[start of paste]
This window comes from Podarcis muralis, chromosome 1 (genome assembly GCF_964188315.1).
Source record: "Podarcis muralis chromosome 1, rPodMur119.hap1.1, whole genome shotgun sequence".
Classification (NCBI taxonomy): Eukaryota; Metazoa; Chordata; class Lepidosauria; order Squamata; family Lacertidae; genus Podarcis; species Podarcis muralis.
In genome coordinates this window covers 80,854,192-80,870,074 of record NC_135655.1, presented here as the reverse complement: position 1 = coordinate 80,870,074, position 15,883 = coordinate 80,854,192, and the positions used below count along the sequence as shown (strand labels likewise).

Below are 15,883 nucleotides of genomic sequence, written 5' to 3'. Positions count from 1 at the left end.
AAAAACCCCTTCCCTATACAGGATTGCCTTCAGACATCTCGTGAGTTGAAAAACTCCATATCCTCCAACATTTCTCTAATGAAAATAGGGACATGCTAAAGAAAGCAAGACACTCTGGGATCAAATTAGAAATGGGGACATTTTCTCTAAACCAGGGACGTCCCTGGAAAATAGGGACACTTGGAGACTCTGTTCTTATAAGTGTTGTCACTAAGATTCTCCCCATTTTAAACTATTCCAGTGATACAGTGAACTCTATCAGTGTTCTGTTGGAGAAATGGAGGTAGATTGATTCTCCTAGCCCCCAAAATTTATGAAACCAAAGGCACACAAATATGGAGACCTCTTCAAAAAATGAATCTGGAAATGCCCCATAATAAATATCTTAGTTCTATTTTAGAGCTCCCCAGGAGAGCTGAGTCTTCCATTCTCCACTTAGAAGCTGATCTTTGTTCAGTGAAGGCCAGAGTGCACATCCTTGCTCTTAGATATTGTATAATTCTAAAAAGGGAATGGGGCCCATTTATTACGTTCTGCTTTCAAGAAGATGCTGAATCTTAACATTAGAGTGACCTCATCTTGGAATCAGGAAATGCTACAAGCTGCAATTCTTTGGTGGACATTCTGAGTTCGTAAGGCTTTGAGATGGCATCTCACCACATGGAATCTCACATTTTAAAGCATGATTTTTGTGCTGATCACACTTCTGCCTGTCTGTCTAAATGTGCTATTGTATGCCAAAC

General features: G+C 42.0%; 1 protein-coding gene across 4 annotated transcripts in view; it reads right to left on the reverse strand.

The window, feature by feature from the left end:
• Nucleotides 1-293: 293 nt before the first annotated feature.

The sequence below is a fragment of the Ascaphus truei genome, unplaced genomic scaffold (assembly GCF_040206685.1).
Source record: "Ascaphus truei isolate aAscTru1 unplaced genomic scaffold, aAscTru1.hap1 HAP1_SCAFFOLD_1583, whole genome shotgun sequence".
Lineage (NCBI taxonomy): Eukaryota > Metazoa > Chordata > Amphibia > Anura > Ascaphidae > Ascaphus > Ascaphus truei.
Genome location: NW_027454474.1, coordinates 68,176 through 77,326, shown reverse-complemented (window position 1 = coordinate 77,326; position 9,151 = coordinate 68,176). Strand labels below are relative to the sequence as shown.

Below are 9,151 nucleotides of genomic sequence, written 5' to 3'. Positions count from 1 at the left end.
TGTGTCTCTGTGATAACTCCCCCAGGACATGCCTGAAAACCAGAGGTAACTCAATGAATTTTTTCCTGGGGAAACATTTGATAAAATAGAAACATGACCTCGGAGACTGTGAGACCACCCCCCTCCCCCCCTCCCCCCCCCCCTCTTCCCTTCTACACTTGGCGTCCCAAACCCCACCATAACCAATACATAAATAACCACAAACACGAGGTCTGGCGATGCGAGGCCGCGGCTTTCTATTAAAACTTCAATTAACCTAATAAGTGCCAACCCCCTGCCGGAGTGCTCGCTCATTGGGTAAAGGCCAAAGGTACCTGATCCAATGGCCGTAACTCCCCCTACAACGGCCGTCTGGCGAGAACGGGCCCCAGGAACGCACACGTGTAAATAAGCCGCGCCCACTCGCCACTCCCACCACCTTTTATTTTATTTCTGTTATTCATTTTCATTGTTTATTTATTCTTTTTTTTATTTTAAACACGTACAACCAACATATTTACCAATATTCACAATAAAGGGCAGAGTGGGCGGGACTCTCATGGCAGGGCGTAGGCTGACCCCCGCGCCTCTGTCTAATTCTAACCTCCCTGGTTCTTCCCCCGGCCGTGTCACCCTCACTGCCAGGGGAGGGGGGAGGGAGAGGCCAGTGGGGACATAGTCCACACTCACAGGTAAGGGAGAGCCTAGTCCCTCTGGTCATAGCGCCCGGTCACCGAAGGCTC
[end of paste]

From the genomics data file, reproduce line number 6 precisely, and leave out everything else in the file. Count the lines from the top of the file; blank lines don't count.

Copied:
AAAAACCCCTTCCCTATACAGGATTGCCTTCAGACATCTCGTGAGTTGAAAAACTCCATATCCTCCAACATTTCTCTAATGAAAATAGGGACATGCTAAAGAAAGCAAGACACTCTGGGATCAAATTAGAAATGGGGACATTTTCTCTAAACCAGGGACGTCCCTGGAAAATAGGGACACTTGGAGACTCTGTTCTTATAAGTGTTGTCACTAAGATTCTCCCCATTTTAAACTATTCCAGTGATACAGTGAACTCTATCAGTGTTCTGTTGGAGAAATGGAGGTAGATTGATTCTCCTAGCCCCCAAAATTTATGAAACCAAAGGCACACAAATATGGAGACCTCTTCAAAAAATGAATCTGGAAATGCCCCATAATAAATATCTTAGTTCTATTTTAGAGCTCCCCAGGAGAGCTGAGTCTTCCATTCTCCACTTAGAAGCTGATCTTTGTTCAGTGAAGGCCAGAGTGCACATCCTTGCTCTTAGATATTGTATAATTCTAAAAAGGGAATGGGGCCCATTTATTACGTTCTGCTTTCAAGAAGATGCTGAATCTTAACATTAGAGTGACCTCATCTTGGAATCAGGAAATGCTACAAGCTGCAATTCTTTGGTGGACATTCTGAGTTCGTAAGGCTTTGAGATGGCATCTCACCACATGGAATCTCACATTTTAAAGCATGATTTTTGTGCTGATCACACTTCTGCCTGTCTGTCTAAATGTGCTATTGTATGCCAAAC